Students & Programs By Katie Hampton
The Facts At least 3.5 million children identified as limited in English proficiency (LEP) are enrolled in U.S. schools. ------------------------- English language learners represent the fastest growing portion of the entire public, school-age population. This statistic, from the National Clearing House for English Language Acquisition, includes any child that speaks a language other than English at home and/or those who have varying levels of proficiency in English.
What is an ESL Program? • English as a Second Language (ESL) is an English language study program for nonnative speakers. The main focus of this program is to teach students the English language. http://www.applyesl.com/navi/step/article.asp?tid=01010&lid=0
What is an ESL Program? • Classes may include students of different languages, all receiving intensive instruction. The language of instruction is mostly English, with little or no use of the native language. Usually ESL is taught during a specific school period, and students are involved in other mainstream, immersion or bilingual classes during the day. http://www.ecs.org/html/issue.asp?issueid=16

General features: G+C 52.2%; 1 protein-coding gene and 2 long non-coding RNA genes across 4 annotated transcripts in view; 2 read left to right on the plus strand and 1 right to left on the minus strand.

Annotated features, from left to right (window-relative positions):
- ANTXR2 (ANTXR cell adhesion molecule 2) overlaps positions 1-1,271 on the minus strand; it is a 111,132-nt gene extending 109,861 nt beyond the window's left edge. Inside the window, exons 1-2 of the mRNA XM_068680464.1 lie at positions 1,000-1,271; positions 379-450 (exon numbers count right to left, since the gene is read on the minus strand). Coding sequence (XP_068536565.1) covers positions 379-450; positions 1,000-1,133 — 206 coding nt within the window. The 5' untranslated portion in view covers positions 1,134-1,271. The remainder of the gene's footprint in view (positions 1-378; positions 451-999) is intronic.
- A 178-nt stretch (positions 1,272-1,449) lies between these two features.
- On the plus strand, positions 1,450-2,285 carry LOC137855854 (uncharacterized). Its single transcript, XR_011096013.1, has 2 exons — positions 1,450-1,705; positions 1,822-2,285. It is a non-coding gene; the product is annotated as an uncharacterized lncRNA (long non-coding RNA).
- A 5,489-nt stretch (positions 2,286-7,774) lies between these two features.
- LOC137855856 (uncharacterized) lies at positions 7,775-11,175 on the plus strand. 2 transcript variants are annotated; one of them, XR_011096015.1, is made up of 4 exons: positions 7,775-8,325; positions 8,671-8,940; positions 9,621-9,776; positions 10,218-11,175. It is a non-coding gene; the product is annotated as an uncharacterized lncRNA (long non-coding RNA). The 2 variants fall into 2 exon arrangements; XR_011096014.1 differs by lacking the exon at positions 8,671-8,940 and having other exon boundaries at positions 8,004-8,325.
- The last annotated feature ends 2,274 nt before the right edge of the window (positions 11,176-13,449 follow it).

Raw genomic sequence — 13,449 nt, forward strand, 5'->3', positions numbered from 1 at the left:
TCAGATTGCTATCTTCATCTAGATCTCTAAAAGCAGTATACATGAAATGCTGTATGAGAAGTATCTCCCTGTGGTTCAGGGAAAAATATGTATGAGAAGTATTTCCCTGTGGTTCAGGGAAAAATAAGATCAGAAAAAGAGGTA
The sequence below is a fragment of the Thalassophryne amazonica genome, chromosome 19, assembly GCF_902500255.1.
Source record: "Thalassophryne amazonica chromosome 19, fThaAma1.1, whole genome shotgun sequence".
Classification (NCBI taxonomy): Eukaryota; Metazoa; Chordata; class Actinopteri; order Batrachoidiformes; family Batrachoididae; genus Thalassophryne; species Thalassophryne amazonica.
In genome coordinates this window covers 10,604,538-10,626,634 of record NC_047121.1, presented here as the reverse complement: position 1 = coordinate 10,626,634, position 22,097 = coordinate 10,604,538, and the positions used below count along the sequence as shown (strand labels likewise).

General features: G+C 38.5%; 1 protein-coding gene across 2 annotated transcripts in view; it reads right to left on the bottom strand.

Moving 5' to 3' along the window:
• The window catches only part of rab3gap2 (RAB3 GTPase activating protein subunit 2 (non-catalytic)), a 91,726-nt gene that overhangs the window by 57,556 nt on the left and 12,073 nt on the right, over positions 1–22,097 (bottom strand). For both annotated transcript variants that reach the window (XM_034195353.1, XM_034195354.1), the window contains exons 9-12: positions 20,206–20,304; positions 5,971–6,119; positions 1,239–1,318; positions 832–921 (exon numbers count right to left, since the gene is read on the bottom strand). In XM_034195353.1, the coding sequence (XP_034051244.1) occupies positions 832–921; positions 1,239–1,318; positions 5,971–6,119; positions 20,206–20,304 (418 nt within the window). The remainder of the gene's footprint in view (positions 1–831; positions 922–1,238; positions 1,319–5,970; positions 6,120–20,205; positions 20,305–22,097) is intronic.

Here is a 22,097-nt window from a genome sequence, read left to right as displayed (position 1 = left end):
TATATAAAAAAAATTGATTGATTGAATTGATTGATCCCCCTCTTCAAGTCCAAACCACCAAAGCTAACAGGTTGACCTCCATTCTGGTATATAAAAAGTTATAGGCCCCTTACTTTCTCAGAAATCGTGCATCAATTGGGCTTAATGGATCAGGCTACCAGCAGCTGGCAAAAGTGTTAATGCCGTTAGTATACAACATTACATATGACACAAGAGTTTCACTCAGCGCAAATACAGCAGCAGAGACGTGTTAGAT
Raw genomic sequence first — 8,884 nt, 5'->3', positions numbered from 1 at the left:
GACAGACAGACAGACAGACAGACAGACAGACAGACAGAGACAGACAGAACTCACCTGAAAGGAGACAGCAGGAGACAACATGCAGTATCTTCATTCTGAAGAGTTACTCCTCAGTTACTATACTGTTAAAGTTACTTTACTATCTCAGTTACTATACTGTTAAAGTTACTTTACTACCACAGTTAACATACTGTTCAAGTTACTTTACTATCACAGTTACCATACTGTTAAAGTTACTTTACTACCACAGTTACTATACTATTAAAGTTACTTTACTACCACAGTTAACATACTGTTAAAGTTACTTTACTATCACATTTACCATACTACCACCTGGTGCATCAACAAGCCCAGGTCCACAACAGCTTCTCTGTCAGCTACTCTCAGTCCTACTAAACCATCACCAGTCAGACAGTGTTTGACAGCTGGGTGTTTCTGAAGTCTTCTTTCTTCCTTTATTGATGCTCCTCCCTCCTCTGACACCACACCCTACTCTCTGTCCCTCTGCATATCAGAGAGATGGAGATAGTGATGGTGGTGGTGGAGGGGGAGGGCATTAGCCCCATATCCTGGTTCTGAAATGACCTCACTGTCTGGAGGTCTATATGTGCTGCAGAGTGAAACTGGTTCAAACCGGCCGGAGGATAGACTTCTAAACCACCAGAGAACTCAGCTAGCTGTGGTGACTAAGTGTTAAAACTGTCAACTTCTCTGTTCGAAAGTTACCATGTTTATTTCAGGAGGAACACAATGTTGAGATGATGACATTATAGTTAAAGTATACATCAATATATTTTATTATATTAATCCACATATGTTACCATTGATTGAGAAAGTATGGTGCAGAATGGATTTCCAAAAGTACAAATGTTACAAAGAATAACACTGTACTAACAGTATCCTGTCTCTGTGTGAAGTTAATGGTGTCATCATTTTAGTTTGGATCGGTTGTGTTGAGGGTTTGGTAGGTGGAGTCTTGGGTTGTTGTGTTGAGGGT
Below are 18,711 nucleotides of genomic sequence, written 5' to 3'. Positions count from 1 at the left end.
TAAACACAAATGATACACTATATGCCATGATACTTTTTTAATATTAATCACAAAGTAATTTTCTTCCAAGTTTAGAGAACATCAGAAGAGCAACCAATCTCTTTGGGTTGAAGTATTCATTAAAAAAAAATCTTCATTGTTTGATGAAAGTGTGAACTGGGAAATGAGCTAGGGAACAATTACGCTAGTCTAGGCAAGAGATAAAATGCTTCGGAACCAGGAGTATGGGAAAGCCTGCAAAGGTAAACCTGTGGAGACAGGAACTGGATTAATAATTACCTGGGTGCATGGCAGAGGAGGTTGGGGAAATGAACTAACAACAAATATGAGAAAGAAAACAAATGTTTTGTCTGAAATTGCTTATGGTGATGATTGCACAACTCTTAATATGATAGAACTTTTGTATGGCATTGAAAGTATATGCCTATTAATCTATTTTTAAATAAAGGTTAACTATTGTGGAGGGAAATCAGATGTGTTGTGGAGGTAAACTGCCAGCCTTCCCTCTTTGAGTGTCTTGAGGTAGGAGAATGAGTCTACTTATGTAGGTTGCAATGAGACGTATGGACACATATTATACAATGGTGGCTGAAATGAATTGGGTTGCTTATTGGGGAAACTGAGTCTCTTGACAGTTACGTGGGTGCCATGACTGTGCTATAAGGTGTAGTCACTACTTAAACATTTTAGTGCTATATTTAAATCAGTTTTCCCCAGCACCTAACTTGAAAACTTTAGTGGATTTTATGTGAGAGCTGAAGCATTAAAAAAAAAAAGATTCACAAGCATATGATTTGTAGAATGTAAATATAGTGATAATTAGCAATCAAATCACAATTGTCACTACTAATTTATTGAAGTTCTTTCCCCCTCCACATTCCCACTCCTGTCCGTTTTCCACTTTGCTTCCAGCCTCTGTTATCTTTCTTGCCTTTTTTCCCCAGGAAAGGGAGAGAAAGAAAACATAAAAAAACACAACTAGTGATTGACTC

5 Stages of Second Language Acquisition • Stage 1—Pre-production • Stage 2—Early production • Stage 3—Speech emergence • Stage 4—Intermediate fluency • Stage5—Advanced Fluency
Helping ESL Students • Connect with ESL students—initiate friendly interaction, and encourage students to see you during office hours or free-time. • Develop better oral and written communication in class—speak more slowly, write key terms on the board, write legibly, and minimize “unnecessary noise”. • Encourage Participation—direct some questions to ESL students, organize positive cooperative group dynamics, advise the formation of informal study groups, and build in some flexibility so that some presentations/projects can be presented in pairs.
Common Myths About ESL & Second Language Acquisition • Myth #1—Students can learn English quickly by being exposed to and surrounded by native language speakers. • Myth #2—The ability to converse comfortably in English signals proficiency and means the child should be achieving academically. • Myth #3—Students should learn English before attempting to study an academic subject in that language. • Myth #4—ESL students should stop speaking their native language and concentrate on speaking English. http://www.state.gov/m/a/os/44038.htm
“For every one of the ESL kids who makes it, there are hundreds who don't.” ~Hetty Roessingh, University of Calgary